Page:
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There are different reasons people become homeless, but the fact is the one common denominator they have is, to quote Henry “Frogman” Thomas, they “ain’t got no home.”
What’s more important than the why, is how it can be remedied. Let’s play doctor.
No matter what the reason someone becomes homeless, like a patient, after diagnosing the problem, the right steps need to be taken. As is the case with cancer patients, a patient’s mental attitude is very important to getting well.
Like cancer patients, the homeless need to have hope, and faith. They need to take one day, one step at a time, and have faith that someone cares. In 12 Step Programs, there is a belief to hold on to by faith that there is a power greater than ourselves.
Like cancer patients, homeless folks need to take actions that will help them. A friend of mine is undergoing chemotherapy. The doctor recommends drinking lots of Gatorade. Likewise, the homeless need to improve their skills, further educate themselves, find jobs and do other constructive things. As I wrote in a recent blog, idle hands are the devil’s workshop.
The homeless need to have a mission in life, and not loiter in The Land of the Lotus Eaters.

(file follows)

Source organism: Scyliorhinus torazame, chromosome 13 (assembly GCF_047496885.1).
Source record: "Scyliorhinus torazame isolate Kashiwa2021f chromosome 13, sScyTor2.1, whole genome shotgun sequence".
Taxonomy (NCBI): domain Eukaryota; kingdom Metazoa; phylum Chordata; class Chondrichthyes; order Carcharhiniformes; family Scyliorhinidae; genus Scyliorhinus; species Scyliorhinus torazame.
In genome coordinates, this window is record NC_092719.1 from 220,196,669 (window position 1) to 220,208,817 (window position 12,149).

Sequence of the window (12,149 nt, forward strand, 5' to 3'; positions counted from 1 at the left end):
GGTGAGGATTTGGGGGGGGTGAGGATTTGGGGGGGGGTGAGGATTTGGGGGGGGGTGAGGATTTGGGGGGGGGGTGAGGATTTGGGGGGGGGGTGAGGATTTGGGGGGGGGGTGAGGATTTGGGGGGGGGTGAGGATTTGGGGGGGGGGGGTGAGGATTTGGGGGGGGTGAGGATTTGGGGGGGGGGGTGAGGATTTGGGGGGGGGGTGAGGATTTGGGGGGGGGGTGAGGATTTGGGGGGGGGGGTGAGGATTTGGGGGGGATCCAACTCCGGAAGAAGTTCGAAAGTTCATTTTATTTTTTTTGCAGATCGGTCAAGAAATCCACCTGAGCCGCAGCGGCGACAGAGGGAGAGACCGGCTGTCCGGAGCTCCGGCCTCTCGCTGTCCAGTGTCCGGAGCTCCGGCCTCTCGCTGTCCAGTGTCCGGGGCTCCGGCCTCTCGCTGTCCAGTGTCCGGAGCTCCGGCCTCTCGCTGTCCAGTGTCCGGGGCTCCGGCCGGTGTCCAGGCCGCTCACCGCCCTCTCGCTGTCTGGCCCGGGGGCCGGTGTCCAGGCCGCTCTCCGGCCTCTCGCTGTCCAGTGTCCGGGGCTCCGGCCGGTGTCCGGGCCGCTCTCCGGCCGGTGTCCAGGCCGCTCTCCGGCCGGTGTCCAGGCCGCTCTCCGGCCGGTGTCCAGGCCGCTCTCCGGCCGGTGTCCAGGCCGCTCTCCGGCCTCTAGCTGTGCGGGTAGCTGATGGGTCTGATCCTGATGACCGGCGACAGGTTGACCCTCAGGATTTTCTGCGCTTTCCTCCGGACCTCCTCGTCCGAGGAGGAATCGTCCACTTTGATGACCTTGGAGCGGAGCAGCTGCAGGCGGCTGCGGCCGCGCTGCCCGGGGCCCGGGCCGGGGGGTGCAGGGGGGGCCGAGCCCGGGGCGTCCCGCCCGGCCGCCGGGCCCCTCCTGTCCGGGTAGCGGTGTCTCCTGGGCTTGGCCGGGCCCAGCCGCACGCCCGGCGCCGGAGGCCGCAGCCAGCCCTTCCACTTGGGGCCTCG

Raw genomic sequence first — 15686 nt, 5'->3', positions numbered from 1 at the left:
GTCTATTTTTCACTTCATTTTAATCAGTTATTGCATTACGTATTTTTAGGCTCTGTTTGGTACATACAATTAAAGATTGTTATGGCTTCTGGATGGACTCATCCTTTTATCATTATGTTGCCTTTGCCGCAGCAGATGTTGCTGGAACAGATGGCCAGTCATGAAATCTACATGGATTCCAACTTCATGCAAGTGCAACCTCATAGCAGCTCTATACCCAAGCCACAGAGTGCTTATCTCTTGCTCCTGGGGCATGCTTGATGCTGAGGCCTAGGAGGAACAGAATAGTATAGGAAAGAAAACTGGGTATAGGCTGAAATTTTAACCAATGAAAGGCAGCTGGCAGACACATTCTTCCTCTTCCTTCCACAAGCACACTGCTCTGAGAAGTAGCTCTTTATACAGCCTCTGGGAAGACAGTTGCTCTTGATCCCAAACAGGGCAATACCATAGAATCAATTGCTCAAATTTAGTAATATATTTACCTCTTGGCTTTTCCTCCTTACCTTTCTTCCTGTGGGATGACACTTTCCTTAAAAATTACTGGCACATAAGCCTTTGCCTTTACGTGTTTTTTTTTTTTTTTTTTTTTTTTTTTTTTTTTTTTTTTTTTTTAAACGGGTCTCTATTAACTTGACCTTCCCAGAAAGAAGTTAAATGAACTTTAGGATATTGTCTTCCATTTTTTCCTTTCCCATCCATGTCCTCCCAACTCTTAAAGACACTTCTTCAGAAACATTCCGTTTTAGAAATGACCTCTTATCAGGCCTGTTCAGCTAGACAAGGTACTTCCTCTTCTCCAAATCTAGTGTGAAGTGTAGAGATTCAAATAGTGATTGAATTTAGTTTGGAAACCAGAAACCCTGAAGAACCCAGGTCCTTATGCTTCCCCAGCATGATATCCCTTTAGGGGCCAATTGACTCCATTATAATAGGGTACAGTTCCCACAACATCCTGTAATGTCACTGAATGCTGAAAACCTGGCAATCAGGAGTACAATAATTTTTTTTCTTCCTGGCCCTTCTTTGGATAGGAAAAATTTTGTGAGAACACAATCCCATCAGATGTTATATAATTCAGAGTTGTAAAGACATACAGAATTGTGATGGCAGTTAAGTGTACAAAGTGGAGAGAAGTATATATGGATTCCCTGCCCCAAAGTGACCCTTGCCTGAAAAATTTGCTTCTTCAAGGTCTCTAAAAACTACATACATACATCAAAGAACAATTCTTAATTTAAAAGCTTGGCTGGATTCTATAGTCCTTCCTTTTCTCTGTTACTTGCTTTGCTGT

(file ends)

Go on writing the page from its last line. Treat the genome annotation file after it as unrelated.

Just as cancer patients are not helping their condition by smoking, homeless people are not helping themselves by escaping through alcohol and drugs. A married homeless couple got drunk and were hit by a car. They survived the physical harm, but their cynical, nihilistic attitude and nasty demeanor continues to plague them. People around them consider them personae non grata.
People without a home are like the rest of the population — they face various issues, such as drugs and alcohol. There are various degrees of problems in the homeless community, as there is in the general population. Some can function in society better than others.
When you get down to it, human nature is human nature, and we all have the potential to get involved in anti-social behavior. It’s just a matter of degree. Carl Gustav Jung, Swiss psychiatrist and psychotherapist, once visited a nuthouse with someone he called “an intelligent layman”. This layperson remarked that the people he saw in the funny farm were just like everyday people, but with their problems greatly magnified.
The homeless are just like the rest of us, except they have the added burden of not having a home. In their circumstances, it is easy for the homeless to give up on life. They sometimes feel that society has written them off. And some members of society have. That’s their (the ones who have written them off) problem.
Some of the homeless have become alienated from their families. This past season there was a Christmas party in the public library in Levittown, PA and a Christmas dinner at a local warehouse, fixed up for the occasion. The volunteers who help the homeless and other homeless people are their family.
I have been connected with the homeless in Bucks County, PA for about a year. Still I wonder, as in the Bob Dylan song:
How does it feel?
How does it feel?
To be on your own
No direction home
A complete unknown
Like a Rolling Stone…
With a little help from their friends, and with a power greater than us, the homeless, like Lassie, can find their way home.